“It’s anything from a spiritual class to a practical life-application class,” Jones said, “maybe things we hadn’t learned along the way.”
It is life-changing, she agreed, and the facility’s guides invest their lives in making the residents’ lives better.
“They’re so long-suffering. They have the patience. They have the will to put the work in.”
After lunch come more classes taught by volunteers or staff members then free time till 5 p.m. and dinner.
“Some nights we go to recovery meetings. Sometimes we have them here,” Jones added. Before homework and relaxing for the night, the women may attend different events in the area such as ‘Doing Life Together’ at Green Acres Baptist Church in Tyler, “Fellowshipping with other believers and just being involved with our community.”
Faith in Christ is the facility’s cornerstone, Dunnavant said, grateful for that eternal transformation in her life.
“I have a little history, but along my journey up until this point nobody had told me about Jesus.”
Since finishing the program, Mullins has put down new roots in Mt. Pleasant. It’s a stark difference from where she was a year back.
“In all honesty, I had been in drug addiction for a long time, on-and-off. I had a 2-year-old at the time, and CPS had taken her, due to my drug use,” she said. “At that point, I knew something had to change.”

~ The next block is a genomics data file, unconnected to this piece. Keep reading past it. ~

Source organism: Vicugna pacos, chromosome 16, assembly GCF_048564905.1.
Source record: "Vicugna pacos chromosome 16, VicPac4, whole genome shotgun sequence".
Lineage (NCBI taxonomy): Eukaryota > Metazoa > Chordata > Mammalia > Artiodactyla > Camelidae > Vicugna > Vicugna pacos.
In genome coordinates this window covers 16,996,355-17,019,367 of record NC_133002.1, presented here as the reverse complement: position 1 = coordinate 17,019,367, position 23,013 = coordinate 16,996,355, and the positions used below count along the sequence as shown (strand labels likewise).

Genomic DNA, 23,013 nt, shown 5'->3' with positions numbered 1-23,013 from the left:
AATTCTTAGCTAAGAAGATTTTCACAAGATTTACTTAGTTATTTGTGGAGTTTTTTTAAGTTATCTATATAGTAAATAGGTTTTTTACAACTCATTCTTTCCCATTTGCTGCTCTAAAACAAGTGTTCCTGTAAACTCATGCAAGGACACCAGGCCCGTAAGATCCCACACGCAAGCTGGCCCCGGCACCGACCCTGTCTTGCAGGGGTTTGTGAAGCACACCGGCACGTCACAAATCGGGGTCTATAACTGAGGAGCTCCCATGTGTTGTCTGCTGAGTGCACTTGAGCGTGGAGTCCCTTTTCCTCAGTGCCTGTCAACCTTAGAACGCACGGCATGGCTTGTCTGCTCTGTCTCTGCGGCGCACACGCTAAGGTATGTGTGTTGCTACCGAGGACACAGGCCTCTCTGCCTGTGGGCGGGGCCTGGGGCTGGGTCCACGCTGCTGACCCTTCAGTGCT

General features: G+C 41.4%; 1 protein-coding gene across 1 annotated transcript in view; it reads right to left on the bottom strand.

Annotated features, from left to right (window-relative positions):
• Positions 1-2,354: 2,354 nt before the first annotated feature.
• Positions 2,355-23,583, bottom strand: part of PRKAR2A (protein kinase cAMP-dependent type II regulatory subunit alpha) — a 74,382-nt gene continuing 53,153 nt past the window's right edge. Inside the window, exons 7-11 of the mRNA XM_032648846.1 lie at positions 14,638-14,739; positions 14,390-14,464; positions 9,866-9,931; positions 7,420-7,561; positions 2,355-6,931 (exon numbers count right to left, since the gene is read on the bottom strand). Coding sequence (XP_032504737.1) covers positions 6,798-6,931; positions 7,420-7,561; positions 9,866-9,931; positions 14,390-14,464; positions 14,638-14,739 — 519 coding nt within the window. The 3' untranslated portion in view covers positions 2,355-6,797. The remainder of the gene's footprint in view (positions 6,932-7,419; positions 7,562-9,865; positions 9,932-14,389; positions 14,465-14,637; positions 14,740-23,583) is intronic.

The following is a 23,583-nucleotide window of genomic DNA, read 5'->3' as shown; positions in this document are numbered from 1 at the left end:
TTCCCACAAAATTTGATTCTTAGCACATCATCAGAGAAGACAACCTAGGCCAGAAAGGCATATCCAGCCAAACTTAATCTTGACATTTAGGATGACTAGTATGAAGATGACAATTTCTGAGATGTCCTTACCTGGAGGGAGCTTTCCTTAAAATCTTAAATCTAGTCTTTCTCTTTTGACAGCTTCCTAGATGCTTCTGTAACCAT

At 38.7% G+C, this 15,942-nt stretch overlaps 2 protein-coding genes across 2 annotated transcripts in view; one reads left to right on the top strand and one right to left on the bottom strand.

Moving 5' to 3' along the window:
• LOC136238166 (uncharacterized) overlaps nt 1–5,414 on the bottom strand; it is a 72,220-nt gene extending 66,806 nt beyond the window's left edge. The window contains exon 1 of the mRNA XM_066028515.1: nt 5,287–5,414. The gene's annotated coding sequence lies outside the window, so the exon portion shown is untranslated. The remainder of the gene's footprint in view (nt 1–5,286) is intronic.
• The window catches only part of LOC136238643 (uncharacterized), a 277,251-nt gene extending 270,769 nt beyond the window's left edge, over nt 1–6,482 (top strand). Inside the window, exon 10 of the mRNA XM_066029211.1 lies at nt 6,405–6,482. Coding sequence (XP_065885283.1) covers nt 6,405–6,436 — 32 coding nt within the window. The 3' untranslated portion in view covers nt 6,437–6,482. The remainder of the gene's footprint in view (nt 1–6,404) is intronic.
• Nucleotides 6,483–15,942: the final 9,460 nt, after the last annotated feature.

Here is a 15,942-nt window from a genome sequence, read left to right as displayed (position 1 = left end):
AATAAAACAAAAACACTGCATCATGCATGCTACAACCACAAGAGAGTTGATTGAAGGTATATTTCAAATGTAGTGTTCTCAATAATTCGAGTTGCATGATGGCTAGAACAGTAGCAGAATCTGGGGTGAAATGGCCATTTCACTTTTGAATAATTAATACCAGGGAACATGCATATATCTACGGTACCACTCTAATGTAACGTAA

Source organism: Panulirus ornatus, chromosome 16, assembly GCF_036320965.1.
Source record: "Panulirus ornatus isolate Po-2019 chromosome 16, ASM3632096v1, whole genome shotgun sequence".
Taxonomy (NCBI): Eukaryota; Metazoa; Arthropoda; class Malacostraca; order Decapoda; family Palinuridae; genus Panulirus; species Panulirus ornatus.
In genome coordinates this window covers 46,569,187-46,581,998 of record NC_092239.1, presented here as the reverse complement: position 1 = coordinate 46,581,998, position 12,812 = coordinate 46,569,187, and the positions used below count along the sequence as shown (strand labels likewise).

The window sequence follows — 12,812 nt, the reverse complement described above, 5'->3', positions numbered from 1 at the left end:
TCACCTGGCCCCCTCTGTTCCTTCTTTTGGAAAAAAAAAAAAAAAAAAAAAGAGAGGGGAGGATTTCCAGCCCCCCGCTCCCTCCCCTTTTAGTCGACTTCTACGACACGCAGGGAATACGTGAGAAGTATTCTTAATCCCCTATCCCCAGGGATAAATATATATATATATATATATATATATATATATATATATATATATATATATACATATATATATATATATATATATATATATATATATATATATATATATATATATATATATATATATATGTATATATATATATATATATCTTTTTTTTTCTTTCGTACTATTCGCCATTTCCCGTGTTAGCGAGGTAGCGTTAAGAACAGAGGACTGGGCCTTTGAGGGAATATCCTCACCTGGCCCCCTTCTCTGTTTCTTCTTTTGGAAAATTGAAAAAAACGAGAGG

An East Texas native from the Longview area, Mullins began her stint at the lighthouse ministry Aug. 3, 2018.
“I walked in there thinking… I didn’t know what, actually, to think. I had no hope and I didn’t know what to do,” she said. “It changed my life.”
With the year behind her, staffers helped Mullins find a new program, one for single mothers, out on their own – but not quite.
“You have to be enrolled in college full-time and work full-time. They help you get out on your own, but slowly, so you’re not just thrown back out there,” she said. College starts next week, focusing on medical billing and coding. Life is still changing, in the best ways – the 32-year-old has been reunited with her child, and she credits Son Shine for the progress. “They helped me deal with my root problems and learn things, honestly, I should have learned as a child but I didn’t.
“I would tell anyone, go to Son Shine. It’s a hard program. It’s not easy by any means. It’s very difficult at times. It’s a struggle, but it’s worth it.”
Dunnavant completed the one-year program Aug. 10, Jones 10 days later. They’ll both continue at Son Shine Lighthouse beyond the standard year.
“It’s an extension of our stay here,” Jones said. “It helps you build your foundation on Jesus. It’s the practical side as well as the spiritual side,” extended for a year, two or more, depending on the individual.
Classes at Kilgore College start Tuesday for both Dunnavant and Jones.
“I’m not from this area,” Dunnavant said, “so starting my life over in this area is so important.”
“And having this support system,” Jones added. “That’s an unexpected by-product of this program, too. You’re not just thrown out there in the world like a minnow in a shark tank.”
It’s not just a one-year program, Dunnavant said.
“It’s a process. It’s a life-long process.”
For Jones, “It’s digging deep. It’s soul-searching.”
And,” Dunnavant said, “it’s going to continue forever.”